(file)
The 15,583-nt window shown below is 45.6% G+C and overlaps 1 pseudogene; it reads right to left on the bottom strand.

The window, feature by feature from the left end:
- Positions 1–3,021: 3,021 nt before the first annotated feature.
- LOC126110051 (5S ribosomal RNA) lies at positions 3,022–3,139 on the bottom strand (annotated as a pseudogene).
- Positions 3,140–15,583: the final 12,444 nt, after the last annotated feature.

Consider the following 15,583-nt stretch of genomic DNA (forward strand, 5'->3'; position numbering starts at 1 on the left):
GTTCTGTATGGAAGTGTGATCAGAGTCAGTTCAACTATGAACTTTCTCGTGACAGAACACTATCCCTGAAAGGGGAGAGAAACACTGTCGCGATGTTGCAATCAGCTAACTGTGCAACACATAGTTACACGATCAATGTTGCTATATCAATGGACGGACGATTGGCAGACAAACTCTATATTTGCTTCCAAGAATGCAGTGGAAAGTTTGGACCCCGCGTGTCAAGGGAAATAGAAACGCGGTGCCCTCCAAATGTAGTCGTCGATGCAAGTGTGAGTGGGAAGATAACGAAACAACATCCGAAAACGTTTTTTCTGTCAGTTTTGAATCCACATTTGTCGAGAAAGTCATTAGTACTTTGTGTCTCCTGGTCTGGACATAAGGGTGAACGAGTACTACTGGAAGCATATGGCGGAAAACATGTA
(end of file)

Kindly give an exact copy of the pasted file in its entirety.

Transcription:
The 15,583-nt window shown below is 45.6% G+C and overlaps 1 pseudogene; it reads right to left on the bottom strand.

The window, feature by feature from the left end:
- Positions 1–3,021: 3,021 nt before the first annotated feature.
- LOC126110051 (5S ribosomal RNA) lies at positions 3,022–3,139 on the bottom strand (annotated as a pseudogene).
- Positions 3,140–15,583: the final 12,444 nt, after the last annotated feature.

Consider the following 15,583-nt stretch of genomic DNA (forward strand, 5'->3'; position numbering starts at 1 on the left):
GTTCTGTATGGAAGTGTGATCAGAGTCAGTTCAACTATGAACTTTCTCGTGACAGAACACTATCCCTGAAAGGGGAGAGAAACACTGTCGCGATGTTGCAATCAGCTAACTGTGCAACACATAGTTACACGATCAATGTTGCTATATCAATGGACGGACGATTGGCAGACAAACTCTATATTTGCTTCCAAGAATGCAGTGGAAAGTTTGGACCCCGCGTGTCAAGGGAAATAGAAACGCGGTGCCCTCCAAATGTAGTCGTCGATGCAAGTGTGAGTGGGAAGATAACGAAACAACATCCGAAAACGTTTTTTCTGTCAGTTTTGAATCCACATTTGTCGAGAAAGTCATTAGTACTTTGTGTCTCCTGGTCTGGACATAAGGGTGAACGAGTACTACTGGAAGCATATGGCGGAAAACATGTA